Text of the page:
This has become particularly important as governments and regulators and around the world are increasingly turning their attention to cybersecurity compliance. For example, Congress has recently passed requirements for mandatory reporting of cyber incidents for certain critical businesses. The Securities and Exchange Commission has recently proposed new rules for cybersecurity risk management, strategy, governance and incident disclosure by public companies. Notably, this includes periodic reporting of a company’s “policies and procedures to identify and manage cyber risks,” evidence of management’s ability to identify such risks, and “the board of directors’ oversight of cybersecurity risk.” The proposal even suggests proxy and annual reporting of the board of directors’ cybersecurity expertise, if any. The European Union has strong cyber provisions in the GDPR and is promulgating a host of other requirements and regulations. Ignoring these risks is no longer an option.
Previously a senior official at the Department of Justice, F.B.I., the National Security Council and the State Department, Painter has been on the vanguard of U.S. and international cyber issues for more than 30 years. He chaired the G8 (and then G7) High-Tech Crime Group for more than 10 years and, as a federal prosecutor, he prosecuted, among others, the notorious hacker Kevin Mitnick. In his most recent government role as the nation’s top cyber diplomat, he worked with senior officials in countries around the globe, led the United States’ diplomatic efforts to advance an open, interoperable, secure and reliable internet and information infrastructure, and, among other things, helped lead a landmark cyber negotiation with China. Recently, he was a co-chair of the Ransomware Task Force that issued an influential report and recommendations on this growing threat area.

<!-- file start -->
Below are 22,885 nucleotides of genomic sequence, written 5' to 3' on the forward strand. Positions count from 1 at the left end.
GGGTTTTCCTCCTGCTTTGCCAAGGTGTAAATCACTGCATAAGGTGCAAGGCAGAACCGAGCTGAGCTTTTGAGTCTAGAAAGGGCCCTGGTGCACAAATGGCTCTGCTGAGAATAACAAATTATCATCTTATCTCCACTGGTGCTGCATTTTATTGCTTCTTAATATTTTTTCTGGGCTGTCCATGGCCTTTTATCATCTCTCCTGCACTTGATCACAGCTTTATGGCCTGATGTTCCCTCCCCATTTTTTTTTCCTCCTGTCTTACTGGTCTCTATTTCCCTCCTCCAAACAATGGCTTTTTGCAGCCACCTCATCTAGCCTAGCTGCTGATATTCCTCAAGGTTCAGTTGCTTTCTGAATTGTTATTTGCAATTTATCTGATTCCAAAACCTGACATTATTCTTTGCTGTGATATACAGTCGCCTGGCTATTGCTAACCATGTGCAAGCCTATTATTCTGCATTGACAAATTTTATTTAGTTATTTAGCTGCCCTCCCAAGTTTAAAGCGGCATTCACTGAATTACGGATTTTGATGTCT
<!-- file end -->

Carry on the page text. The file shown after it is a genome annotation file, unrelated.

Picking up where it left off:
CYBER-PREPARING FOR THE FUTURE
While financial services companies are farther ahead in terms of securing their systems, Painter says companies in every industry must assume they are vulnerable and take every necessary step to protect customer data as well as their own. Doing so will not only prevent a public relations nightmare, but also give companies an opportunity to build trust with customers by letting them know the firm has gone above and beyond to protect their personal information.
“Cybersecurity has finally become more of a priority around the world for both governments and businesses, partly because of the recent ransomware attacks, Russian cyber threats including the so-called Solar Winds campaign, and China’s attack on the Microsoft Exchange and widespread intellectual property theft. We’ve been pushing for people, businesses and governments to take cyber seriously for many years and it’s finally happening,” says Painter. “But lately, the threats have increased. Ransomware attacks like the one on Colonial Pipeline are disrupting businesses and both criminal groups and nation states have found new and inventive ways to breach victim systems. There are also the emerging threats that are not yet on the radar. For example, when I was working in government in 2016 and the election interference happened, we never saw it coming. We were focused on potential big infrastructure attacks and theft of information. Now we know better. But the greater notoriety of cyber threats also creates an opportunity for organizations to prepare, minimize and mitigate harm. There is a lot to do before we can get ahead of it all.”
Chris Painter is available to advise your organization via virtual and in-person consulting meetings, interactive workshops and customized keynotes through the exclusive representation of Stern Speakers & Advisors, a division of Stern Strategy Group®.